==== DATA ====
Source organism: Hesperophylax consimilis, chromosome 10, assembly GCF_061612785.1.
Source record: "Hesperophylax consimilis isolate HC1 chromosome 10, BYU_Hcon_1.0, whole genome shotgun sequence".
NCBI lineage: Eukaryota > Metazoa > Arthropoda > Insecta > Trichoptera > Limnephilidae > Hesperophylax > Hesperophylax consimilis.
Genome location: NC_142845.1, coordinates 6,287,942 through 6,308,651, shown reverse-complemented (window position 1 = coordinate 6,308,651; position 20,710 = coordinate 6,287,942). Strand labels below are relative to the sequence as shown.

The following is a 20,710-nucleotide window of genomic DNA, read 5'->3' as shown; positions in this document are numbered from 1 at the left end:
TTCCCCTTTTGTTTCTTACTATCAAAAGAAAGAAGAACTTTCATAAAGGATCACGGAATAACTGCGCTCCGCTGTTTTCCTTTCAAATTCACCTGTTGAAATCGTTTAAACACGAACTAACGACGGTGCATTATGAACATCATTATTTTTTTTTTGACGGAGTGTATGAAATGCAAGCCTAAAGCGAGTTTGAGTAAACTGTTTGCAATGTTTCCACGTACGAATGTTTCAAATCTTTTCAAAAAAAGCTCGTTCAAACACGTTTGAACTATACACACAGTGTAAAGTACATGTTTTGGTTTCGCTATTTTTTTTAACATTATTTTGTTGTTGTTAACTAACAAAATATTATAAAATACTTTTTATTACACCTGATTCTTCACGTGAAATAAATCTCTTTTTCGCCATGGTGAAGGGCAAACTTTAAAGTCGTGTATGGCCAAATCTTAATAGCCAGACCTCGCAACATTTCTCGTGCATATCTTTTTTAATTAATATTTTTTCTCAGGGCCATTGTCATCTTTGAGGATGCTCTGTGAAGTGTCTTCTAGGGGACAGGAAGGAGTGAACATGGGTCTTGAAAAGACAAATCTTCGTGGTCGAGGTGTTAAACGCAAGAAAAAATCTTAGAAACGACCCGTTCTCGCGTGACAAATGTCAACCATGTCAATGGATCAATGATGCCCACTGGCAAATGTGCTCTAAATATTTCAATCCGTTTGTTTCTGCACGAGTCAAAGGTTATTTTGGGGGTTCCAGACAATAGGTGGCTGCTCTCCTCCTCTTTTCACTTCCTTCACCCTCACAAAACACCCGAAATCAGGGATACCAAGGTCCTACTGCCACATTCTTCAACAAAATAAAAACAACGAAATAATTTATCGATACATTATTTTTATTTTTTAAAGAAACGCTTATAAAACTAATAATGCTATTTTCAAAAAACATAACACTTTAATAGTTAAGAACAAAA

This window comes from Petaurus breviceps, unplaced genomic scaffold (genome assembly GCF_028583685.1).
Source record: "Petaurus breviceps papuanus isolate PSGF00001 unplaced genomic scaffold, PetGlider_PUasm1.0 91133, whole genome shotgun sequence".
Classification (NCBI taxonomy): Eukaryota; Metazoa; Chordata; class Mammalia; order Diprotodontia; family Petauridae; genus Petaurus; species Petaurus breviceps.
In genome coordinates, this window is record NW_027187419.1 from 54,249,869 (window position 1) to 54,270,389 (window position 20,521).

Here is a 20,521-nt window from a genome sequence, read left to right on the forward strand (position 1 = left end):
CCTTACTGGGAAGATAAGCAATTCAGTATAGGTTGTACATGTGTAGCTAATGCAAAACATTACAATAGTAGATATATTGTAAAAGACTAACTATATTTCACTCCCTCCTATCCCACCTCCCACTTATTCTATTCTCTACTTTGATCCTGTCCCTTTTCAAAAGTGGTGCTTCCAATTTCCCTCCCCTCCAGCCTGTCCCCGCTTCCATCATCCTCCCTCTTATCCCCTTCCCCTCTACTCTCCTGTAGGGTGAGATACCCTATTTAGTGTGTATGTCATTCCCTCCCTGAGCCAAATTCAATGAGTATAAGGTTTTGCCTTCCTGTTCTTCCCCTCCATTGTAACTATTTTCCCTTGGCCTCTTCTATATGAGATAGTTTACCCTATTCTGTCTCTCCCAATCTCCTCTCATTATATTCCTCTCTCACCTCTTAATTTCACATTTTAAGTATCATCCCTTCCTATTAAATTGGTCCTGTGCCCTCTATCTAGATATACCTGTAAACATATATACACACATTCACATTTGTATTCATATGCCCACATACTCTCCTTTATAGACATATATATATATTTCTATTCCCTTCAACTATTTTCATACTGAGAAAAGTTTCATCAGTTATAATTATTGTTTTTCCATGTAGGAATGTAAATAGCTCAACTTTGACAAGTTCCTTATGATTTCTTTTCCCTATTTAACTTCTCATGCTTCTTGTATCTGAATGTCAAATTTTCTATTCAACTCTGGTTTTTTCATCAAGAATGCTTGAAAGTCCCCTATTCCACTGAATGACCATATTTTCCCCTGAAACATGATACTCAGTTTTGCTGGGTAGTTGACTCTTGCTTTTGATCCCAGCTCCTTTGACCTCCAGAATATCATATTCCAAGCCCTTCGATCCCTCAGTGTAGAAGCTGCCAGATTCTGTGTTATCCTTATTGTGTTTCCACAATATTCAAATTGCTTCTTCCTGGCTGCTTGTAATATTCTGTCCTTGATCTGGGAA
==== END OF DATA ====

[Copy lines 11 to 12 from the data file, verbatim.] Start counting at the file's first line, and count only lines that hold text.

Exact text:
Here is a 20,521-nt window from a genome sequence, read left to right on the forward strand (position 1 = left end):
CCTTACTGGGAAGATAAGCAATTCAGTATAGGTTGTACATGTGTAGCTAATGCAAAACATTACAATAGTAGATATATTGTAAAAGACTAACTATATTTCACTCCCTCCTATCCCACCTCCCACTTATTCTATTCTCTACTTTGATCCTGTCCCTTTTCAAAAGTGGTGCTTCCAATTTCCCTCCCCTCCAGCCTGTCCCCGCTTCCATCATCCTCCCTCTTATCCCCTTCCCCTCTACTCTCCTGTAGGGTGAGATACCCTATTTAGTGTGTATGTCATTCCCTCCCTGAGCCAAATTCAATGAGTATAAGGTTTTGCCTTCCTGTTCTTCCCCTCCATTGTAACTATTTTCCCTTGGCCTCTTCTATATGAGATAGTTTACCCTATTCTGTCTCTCCCAATCTCCTCTCATTATATTCCTCTCTCACCTCTTAATTTCACATTTTAAGTATCATCCCTTCCTATTAAATTGGTCCTGTGCCCTCTATCTAGATATACCTGTAAACATATATACACACATTCACATTTGTATTCATATGCCCACATACTCTCCTTTATAGACATATATATATATTTCTATTCCCTTCAACTATTTTCATACTGAGAAAAGTTTCATCAGTTATAATTATTGTTTTTCCATGTAGGAATGTAAATAGCTCAACTTTGACAAGTTCCTTATGATTTCTTTTCCCTATTTAACTTCTCATGCTTCTTGTATCTGAATGTCAAATTTTCTATTCAACTCTGGTTTTTTCATCAAGAATGCTTGAAAGTCCCCTATTCCACTGAATGACCATATTTTCCCCTGAAACATGATACTCAGTTTTGCTGGGTAGTTGACTCTTGCTTTTGATCCCAGCTCCTTTGACCTCCAGAATATCATATTCCAAGCCCTTCGATCCCTCAGTGTAGAAGCTGCCAGATTCTGTGTTATCCTTATTGTGTTTCCACAATATTCAAATTGCTTCTTCCTGGCTGCTTGTAATATTCTGTCCTTGATCTGGGAA